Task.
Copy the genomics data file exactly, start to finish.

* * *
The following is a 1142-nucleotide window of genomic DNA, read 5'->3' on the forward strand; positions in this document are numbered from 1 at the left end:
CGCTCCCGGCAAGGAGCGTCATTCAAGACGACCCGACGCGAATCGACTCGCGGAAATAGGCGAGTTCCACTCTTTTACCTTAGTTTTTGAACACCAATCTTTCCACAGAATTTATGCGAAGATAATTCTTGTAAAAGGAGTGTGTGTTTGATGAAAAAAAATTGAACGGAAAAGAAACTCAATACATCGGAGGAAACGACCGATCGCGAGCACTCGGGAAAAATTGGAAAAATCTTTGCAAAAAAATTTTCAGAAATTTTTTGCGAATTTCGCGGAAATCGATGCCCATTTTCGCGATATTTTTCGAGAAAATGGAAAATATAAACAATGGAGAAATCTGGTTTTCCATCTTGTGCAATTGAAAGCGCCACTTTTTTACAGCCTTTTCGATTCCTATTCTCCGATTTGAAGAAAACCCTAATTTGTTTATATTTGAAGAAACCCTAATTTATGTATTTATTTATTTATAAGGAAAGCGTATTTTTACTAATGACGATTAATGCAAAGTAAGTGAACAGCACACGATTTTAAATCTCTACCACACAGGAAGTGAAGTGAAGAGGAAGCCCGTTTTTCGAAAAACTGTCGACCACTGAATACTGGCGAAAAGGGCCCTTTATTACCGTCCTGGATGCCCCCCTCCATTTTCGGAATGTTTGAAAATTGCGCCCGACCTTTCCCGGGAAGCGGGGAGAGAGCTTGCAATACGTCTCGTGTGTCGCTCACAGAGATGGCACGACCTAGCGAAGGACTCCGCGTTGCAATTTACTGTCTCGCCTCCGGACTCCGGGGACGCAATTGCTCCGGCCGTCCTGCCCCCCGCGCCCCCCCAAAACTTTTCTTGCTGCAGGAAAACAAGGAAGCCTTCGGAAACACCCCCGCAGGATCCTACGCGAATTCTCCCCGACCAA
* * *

The following is a 1142-nucleotide window of genomic DNA, read 5'->3' on the forward strand; positions in this document are numbered from 1 at the left end:
CGCTCCCGGCAAGGAGCGTCATTCAAGACGACCCGACGCGAATCGACTCGCGGAAATAGGCGAGTTCCACTCTTTTACCTTAGTTTTTGAACACCAATCTTTCCACAGAATTTATGCGAAGATAATTCTTGTAAAAGGAGTGTGTGTTTGATGAAAAAAAATTGAACGGAAAAGAAACTCAATACATCGGAGGAAACGACCGATCGCGAGCACTCGGGAAAAATTGGAAAAATCTTTGCAAAAAAATTTTCAGAAATTTTTTGCGAATTTCGCGGAAATCGATGCCCATTTTCGCGATATTTTTCGAGAAAATGGAAAATATAAACAATGGAGAAATCTGGTTTTCCATCTTGTGCAATTGAAAGCGCCACTTTTTTACAGCCTTTTCGATTCCTATTCTCCGATTTGAAGAAAACCCTAATTTGTTTATATTTGAAGAAACCCTAATTTATGTATTTATTTATTTATAAGGAAAGCGTATTTTTACTAATGACGATTAATGCAAAGTAAGTGAACAGCACACGATTTTAAATCTCTACCACACAGGAAGTGAAGTGAAGAGGAAGCCCGTTTTTCGAAAAACTGTCGACCACTGAATACTGGCGAAAAGGGCCCTTTATTACCGTCCTGGATGCCCCCCTCCATTTTCGGAATGTTTGAAAATTGCGCCCGACCTTTCCCGGGAAGCGGGGAGAGAGCTTGCAATACGTCTCGTGTGTCGCTCACAGAGATGGCACGACCTAGCGAAGGACTCCGCGTTGCAATTTACTGTCTCGCCTCCGGACTCCGGGGACGCAATTGCTCCGGCCGTCCTGCCCCCCGCGCCCCCCCAAAACTTTTCTTGCTGCAGGAAAACAAGGAAGCCTTCGGAAACACCCCCGCAGGATCCTACGCGAATTCTCCCCGACCAA